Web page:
Fish in a barrel, OK. Still. Thomas Friedman made his reputation by reporting on the Middle East, and he constantly invokes his face-to-face experience with sources there to authorize his “opinions,” if I may momentarily dignify what he writes with that designation. And yet every time the momentum of his own prose demands that he say something interesting or important, he produces banalities like this, a sentence that emphatically ends a whole paragraph of advice to America about what it [sic] must do in Egypt:
“Egypt is a terrible deep hole, and the only way it can get out is with a national unity government that can make hard decisions and do the required heavy lifting.”
That “deep hole,” that “national unity government,” that “heavy lifting” . . . These are the phrases that keep banal conversation away from the treacherous shores of difference and argument and anger. These are clichés, but here they are, offered up as fresh insights.
Now I don’t mind the mental nullity of cliché as much as my colleagues, who seem eager, indeed desperate, to demonstrate the idiocy—no, the fallacy—of received wisdom as it takes shape in the vernacular forms of journalism, conversation, pop music, whatever. In fact, I find comfort in this category of cliché, because its very existence suggests the subversive possibilities of transformation by repetition. It’s the analogue of rhyme, the space where words sound different because their odd alignment makes new sense. It’s the occasion of country music, and the origin of rap.
But unlike a country music singer, or a hip-hop musician, Friedman lets the cliché stand as the final word, not the incentive to make something new. So he can write this:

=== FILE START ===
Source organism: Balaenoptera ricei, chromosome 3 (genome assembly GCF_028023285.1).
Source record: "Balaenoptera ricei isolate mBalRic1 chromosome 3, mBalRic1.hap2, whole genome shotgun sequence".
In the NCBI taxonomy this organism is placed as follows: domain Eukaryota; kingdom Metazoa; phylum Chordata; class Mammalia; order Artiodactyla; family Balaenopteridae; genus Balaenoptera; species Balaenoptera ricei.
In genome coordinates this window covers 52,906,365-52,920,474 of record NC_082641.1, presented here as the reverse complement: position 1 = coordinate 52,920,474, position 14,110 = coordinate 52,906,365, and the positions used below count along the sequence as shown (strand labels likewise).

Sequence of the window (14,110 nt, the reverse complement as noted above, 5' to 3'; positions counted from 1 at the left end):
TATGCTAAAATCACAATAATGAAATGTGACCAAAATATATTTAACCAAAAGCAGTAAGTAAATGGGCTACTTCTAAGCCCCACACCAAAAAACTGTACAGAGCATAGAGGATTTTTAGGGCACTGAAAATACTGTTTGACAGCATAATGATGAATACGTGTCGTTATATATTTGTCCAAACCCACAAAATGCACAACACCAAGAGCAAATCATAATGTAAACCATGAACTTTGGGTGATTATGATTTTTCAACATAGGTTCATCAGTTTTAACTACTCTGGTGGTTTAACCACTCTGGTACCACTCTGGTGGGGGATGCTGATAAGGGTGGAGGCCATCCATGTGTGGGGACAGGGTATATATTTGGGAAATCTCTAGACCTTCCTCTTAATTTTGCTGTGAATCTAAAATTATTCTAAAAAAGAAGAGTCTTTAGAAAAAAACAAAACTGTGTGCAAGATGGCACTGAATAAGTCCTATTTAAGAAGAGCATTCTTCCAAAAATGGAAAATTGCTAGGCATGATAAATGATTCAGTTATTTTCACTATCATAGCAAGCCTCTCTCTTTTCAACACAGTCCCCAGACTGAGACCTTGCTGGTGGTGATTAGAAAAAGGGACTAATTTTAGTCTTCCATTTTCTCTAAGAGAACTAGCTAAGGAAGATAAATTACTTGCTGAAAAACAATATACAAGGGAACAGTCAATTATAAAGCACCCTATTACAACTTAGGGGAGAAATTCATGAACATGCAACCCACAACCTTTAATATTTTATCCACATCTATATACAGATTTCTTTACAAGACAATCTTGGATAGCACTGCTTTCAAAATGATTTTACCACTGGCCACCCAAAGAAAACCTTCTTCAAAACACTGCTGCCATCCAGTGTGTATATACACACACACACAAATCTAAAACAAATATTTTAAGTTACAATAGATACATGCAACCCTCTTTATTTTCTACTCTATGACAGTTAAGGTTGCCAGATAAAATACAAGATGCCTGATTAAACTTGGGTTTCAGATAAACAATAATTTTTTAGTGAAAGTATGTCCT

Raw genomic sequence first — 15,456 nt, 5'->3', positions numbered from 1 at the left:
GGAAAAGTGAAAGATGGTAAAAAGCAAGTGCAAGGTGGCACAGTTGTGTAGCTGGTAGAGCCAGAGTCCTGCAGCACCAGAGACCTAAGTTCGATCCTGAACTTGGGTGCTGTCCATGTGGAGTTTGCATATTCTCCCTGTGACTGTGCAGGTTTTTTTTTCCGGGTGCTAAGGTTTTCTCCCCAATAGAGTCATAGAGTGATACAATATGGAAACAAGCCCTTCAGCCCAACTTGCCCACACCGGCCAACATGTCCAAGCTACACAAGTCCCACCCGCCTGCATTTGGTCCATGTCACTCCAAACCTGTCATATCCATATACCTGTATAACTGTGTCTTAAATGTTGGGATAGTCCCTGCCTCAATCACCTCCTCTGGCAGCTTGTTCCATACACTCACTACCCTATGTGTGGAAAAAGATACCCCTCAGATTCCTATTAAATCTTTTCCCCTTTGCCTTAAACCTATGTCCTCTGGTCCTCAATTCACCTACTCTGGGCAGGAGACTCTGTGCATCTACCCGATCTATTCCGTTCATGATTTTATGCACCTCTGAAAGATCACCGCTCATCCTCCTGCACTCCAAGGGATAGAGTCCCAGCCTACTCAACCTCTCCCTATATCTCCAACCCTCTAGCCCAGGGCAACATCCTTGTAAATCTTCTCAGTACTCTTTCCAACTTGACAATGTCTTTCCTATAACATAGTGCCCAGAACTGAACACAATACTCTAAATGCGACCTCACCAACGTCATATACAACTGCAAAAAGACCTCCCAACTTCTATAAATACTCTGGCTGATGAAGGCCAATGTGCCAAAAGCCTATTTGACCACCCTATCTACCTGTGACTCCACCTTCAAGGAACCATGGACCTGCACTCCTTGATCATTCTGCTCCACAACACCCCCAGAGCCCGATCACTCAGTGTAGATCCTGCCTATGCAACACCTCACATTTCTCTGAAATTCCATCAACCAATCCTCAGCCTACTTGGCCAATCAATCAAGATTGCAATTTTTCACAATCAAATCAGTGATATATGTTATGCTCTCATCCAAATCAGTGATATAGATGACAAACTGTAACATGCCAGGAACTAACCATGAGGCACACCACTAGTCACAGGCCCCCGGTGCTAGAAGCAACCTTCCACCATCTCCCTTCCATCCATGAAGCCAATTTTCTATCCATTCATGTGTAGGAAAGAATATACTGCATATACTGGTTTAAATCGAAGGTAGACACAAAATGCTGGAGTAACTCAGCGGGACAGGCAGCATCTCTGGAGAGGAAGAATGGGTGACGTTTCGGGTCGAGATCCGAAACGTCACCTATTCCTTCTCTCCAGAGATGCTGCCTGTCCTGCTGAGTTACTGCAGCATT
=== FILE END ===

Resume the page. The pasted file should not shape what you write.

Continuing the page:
“A few weeks ago, I sat in a teahouse in Cairo interviewing Mahmoud Medany, a researcher at Egypt’s Agricultural Research Center and one of the country’s top environmental experts. Medany, 55, recalled that some 40 years ago, when he was in middle school, “we used to sing this song about how the whole world is talking to the 20 million Egyptians.” When Mubarak took over in 1982, “we were 33 or 34 million. Today, we are over 80 million.” Also the steady compacting of soil in the Nile Delta, he added, combined with gradual sea level rise due to global warming, is leading to more and more saltwater intrusion into the Delta.”
“Also”? Not even a comma?
Look, I’m not suggesting that Thomas Friedman should be Juan Cole, or Conn Hallinan, or Steve Coll. I’m just asking for some evidence of intellectual activity. If Thomas Friedman’s prose is a bundle of physical reflexes, like your knee when the doctor bangs it with a rubber tomahawk, or like your dog when he’s slobbering, what is the point of thinking about it?
Oh. Never mind.